Value stream mapping is the process of identifying bottlenecks, waste, and value-added steps within a flow of material and information. The value stream map is the appropriately named tool used to present and analyze the information uncovered by looking deeper into an organization’s processes.
Mapping the value-added processes within the supply chain is useful for management because it aligns stakeholders, from multiple departments, on the needs of the customer and the demands of the supplier. It’s also an effective tool for illustrating the overall supply chain for a product to a variety of audiences.
Building a Value Stream Map
“ValueStreamMapParts” By Daniel Penfield is licensed under CC BY-SA 3.0
Anatomy of a Value Stream Map
Value stream maps are divided into three distinct sections:
- Information Flows
- Found in the top section of a value stream map. The jagged arrows indicate the sharing of information between production control or supply chain departments and the customer or supplier.
- Material Flows
- Seen in the middle section of the value stream map is where the team carrying out the mapping activity spends most of its time. This section contains valuable information, including the identification of processes and their total cycle times, uptimes, and overall capacities. Arrows must clearly show the flow of material, and work-in-process inventory is usually denoted by a triangle, depicting the movement of inventory through the supply chain.
- Lead Time
- The bottom section is simple and extremely important. It should quickly, and visually, answer the question, “how long does each process take?” The line moves in peaks and valleys. The peaks match the cycle time indicated by the process label in the material flow section and the valleys represent the in-transit time for raw materials, components, or work-in-process inventory.
Mapping the Current State
Building a map first requires the creation of a cross-functional team. This team is tasked with observing all relevant processes that turn purchased components or materials into final products for a customer. This involves a plant walk, employee interviews and, perhaps most importantly, time studies. This portion of the value stream mapping process is the most time consuming, but it’s the most valuable since it requires management teams to physically visit where the work is being done to more thoroughly understand it.
It’s important to note that at this stage in the process it’s easy to move straight into thinking about solutions. Undoubtedly, the team studying the processes will notice a great deal that could be improved upon, but truly effective solutions cannot be achieved without a clear understanding of the problem, and in mapping the current state it’s important to describe only what’s happening, not what should be.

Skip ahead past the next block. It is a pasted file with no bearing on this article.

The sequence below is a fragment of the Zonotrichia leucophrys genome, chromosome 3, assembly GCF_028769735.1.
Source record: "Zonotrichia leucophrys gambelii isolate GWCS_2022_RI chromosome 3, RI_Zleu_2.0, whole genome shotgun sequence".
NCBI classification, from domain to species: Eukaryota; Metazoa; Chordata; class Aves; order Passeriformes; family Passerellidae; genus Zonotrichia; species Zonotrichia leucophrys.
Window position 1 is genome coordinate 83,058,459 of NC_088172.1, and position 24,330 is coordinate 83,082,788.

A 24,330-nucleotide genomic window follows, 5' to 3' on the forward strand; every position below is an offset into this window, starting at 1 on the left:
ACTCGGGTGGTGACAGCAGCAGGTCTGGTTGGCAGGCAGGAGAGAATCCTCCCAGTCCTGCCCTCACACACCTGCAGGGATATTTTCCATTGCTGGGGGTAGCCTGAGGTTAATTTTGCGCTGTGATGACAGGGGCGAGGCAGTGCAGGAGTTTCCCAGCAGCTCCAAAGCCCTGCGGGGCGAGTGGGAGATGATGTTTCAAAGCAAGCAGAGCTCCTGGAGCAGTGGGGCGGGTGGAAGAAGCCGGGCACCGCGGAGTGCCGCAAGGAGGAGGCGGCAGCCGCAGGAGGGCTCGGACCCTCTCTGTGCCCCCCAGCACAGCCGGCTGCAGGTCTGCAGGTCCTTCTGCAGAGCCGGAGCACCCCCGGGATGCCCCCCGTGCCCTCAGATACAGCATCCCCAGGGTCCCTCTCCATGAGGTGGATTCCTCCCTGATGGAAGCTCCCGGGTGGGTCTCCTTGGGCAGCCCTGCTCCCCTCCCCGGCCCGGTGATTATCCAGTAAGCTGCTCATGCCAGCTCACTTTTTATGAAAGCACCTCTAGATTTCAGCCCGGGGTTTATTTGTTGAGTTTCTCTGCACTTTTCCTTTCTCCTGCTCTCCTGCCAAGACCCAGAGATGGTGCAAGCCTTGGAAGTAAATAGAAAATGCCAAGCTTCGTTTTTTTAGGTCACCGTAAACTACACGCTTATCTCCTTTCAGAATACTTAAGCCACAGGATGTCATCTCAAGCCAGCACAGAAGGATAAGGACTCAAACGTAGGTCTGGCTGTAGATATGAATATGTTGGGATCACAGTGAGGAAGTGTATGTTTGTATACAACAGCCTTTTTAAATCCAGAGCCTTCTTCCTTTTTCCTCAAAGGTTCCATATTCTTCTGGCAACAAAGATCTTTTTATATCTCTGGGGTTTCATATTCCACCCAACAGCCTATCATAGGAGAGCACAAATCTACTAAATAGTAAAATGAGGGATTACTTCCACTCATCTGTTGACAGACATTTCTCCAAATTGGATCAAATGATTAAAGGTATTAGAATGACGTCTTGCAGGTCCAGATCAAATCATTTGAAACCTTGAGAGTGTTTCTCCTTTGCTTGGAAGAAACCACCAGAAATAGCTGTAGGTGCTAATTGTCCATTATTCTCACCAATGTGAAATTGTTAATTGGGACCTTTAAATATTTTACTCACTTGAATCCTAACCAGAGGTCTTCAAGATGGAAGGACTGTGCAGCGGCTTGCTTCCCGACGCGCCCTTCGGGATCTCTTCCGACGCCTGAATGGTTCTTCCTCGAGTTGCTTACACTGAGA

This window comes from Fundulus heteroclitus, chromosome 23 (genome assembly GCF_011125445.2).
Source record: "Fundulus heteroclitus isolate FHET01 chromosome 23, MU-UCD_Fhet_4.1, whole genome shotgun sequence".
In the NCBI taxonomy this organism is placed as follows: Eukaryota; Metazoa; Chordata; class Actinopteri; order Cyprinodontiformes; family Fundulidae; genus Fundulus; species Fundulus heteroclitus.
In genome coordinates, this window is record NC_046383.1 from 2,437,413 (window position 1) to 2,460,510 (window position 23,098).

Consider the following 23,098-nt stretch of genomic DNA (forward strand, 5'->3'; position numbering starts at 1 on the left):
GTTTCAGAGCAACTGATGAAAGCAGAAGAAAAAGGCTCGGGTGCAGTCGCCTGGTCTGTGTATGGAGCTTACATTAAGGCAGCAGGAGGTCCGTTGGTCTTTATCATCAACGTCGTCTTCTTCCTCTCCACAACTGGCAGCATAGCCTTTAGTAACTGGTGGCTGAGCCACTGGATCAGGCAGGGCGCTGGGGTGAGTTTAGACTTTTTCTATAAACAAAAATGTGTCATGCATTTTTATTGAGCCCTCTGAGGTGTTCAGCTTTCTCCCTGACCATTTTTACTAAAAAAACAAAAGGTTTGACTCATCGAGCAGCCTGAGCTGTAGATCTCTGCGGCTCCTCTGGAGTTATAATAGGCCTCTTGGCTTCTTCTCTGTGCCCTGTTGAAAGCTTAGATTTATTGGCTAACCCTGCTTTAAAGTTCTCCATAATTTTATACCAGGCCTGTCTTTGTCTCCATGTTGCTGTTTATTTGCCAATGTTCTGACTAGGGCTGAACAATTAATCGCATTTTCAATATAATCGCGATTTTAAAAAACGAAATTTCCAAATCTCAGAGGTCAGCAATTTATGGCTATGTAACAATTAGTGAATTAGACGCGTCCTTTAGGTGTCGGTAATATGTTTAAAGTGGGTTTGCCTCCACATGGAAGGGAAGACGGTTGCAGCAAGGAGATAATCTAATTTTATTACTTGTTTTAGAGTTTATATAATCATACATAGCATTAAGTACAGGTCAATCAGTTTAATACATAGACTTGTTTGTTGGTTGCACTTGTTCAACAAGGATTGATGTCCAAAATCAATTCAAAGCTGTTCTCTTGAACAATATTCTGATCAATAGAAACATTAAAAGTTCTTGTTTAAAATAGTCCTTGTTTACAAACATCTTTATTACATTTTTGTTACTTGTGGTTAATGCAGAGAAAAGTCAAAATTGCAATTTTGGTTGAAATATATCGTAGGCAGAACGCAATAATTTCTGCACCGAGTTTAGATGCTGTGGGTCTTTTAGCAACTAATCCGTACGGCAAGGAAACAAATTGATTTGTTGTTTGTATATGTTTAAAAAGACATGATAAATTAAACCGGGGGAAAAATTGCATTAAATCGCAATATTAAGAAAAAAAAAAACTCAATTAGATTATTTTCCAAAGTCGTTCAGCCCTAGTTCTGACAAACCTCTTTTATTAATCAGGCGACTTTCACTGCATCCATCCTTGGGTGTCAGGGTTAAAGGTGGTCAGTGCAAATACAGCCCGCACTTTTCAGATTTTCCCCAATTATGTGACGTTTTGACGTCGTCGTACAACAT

Reviewing the Current State
When all processes have been identified and mapped along with the appropriate time studies, the current state value stream map is complete. Afterword, the cross-functional team should review the current state together, working to identify bottlenecks and wasteful processes.
Bottlenecks are any operations that take a considerable amount of time when compared to similar processes. These could be, for instance, the actual processing of material, the movement of material within a warehouse, or the shipment of raw materials or components to the beginning of the line.
The best way to identify value-added steps is to literally ask the question, “does this process add value for the customer?” Excess quality checks are a common bottleneck that may seem necessary at a high level, but at closer examination don’t add that much value for the customer, and could probably be removed. Just like in the mapping of the current state, it’s easy to jump to solution suggestions in this stage, but by focusing on simply identifying bottlenecks and wasteful processes, the team can work towards a more efficient solution.
Developing an Ideal State
Ideal states are wish lists based in reality. Developing an ideal state value stream map is the final step in the value stream mapping activity. The ideal or future state value stream includes all steps deemed as value-adding and excludes those processes the team sees as non-value-added. Desired cycle times and in-transit lead time reductions should be shown as well.
With the ideal state mapped out, the team can begin brainstorming solutions to reach that state, adjusting expectations along the way. Value stream mapping is a lot like prototyping for a theoretical process and requires significant planning before any solutions are implemented. It’s not enough to eliminate a process for the purpose of saving time – a company must know why eliminating the process saves time, and how.
A Tool, Not a Solution
Value stream mapping and the map it produces are tools for management teams to explore a leaner supply chain. If the cross-functional teams engaging in the activity exit the process with a deeper knowledge of the company’s processes, but no plan to act on the knowledge acquired, then the entire plan is moot.
The value stream map doesn’t tell an organization how to eliminate wasteful processes or balance lines, but it does tell organizations where opportunities lie to do so. The value stream map promotes designing quality into processes instead of adding it in at the end (in the form of excess quality checks), and it identifies core processes that add value to the finished product. Engaging in a value stream process and resisting the urge to throw solutions at problems not fully identified helps organizations promote a better, faster and more cost-effective supply chain.